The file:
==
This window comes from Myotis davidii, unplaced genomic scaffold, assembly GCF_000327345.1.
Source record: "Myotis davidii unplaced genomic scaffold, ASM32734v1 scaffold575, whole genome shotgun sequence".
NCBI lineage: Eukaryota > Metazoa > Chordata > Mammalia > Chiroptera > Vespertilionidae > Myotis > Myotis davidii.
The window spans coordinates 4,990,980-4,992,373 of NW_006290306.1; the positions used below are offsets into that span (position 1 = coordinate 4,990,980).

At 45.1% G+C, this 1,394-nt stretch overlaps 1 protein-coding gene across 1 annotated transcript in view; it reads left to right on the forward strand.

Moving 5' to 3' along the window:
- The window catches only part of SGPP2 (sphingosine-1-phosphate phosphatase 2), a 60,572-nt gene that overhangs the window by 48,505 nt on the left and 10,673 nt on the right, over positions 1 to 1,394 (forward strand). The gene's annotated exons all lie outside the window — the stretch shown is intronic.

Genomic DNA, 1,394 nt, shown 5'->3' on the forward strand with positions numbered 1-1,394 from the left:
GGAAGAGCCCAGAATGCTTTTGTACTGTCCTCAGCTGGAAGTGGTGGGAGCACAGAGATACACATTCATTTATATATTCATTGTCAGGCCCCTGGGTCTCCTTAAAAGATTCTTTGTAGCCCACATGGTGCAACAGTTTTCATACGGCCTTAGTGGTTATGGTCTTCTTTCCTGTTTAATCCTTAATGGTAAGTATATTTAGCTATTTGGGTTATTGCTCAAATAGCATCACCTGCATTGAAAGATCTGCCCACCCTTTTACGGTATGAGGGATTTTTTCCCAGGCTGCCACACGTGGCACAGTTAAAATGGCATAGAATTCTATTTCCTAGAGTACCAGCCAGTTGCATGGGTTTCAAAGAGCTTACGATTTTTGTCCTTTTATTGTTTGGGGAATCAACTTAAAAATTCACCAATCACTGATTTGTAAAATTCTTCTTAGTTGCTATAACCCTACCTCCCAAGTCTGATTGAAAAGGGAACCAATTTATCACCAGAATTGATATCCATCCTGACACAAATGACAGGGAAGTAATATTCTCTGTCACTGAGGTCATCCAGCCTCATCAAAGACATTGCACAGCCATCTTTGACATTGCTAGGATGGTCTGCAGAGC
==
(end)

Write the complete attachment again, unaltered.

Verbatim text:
This window comes from Myotis davidii, unplaced genomic scaffold, assembly GCF_000327345.1.
Source record: "Myotis davidii unplaced genomic scaffold, ASM32734v1 scaffold575, whole genome shotgun sequence".
NCBI lineage: Eukaryota > Metazoa > Chordata > Mammalia > Chiroptera > Vespertilionidae > Myotis > Myotis davidii.
The window spans coordinates 4,990,980-4,992,373 of NW_006290306.1; the positions used below are offsets into that span (position 1 = coordinate 4,990,980).

At 45.1% G+C, this 1,394-nt stretch overlaps 1 protein-coding gene across 1 annotated transcript in view; it reads left to right on the forward strand.

Moving 5' to 3' along the window:
- The window catches only part of SGPP2 (sphingosine-1-phosphate phosphatase 2), a 60,572-nt gene that overhangs the window by 48,505 nt on the left and 10,673 nt on the right, over positions 1 to 1,394 (forward strand). The gene's annotated exons all lie outside the window — the stretch shown is intronic.

Genomic DNA, 1,394 nt, shown 5'->3' on the forward strand with positions numbered 1-1,394 from the left:
GGAAGAGCCCAGAATGCTTTTGTACTGTCCTCAGCTGGAAGTGGTGGGAGCACAGAGATACACATTCATTTATATATTCATTGTCAGGCCCCTGGGTCTCCTTAAAAGATTCTTTGTAGCCCACATGGTGCAACAGTTTTCATACGGCCTTAGTGGTTATGGTCTTCTTTCCTGTTTAATCCTTAATGGTAAGTATATTTAGCTATTTGGGTTATTGCTCAAATAGCATCACCTGCATTGAAAGATCTGCCCACCCTTTTACGGTATGAGGGATTTTTTCCCAGGCTGCCACACGTGGCACAGTTAAAATGGCATAGAATTCTATTTCCTAGAGTACCAGCCAGTTGCATGGGTTTCAAAGAGCTTACGATTTTTGTCCTTTTATTGTTTGGGGAATCAACTTAAAAATTCACCAATCACTGATTTGTAAAATTCTTCTTAGTTGCTATAACCCTACCTCCCAAGTCTGATTGAAAAGGGAACCAATTTATCACCAGAATTGATATCCATCCTGACACAAATGACAGGGAAGTAATATTCTCTGTCACTGAGGTCATCCAGCCTCATCAAAGACATTGCACAGCCATCTTTGACATTGCTAGGATGGTCTGCAGAGC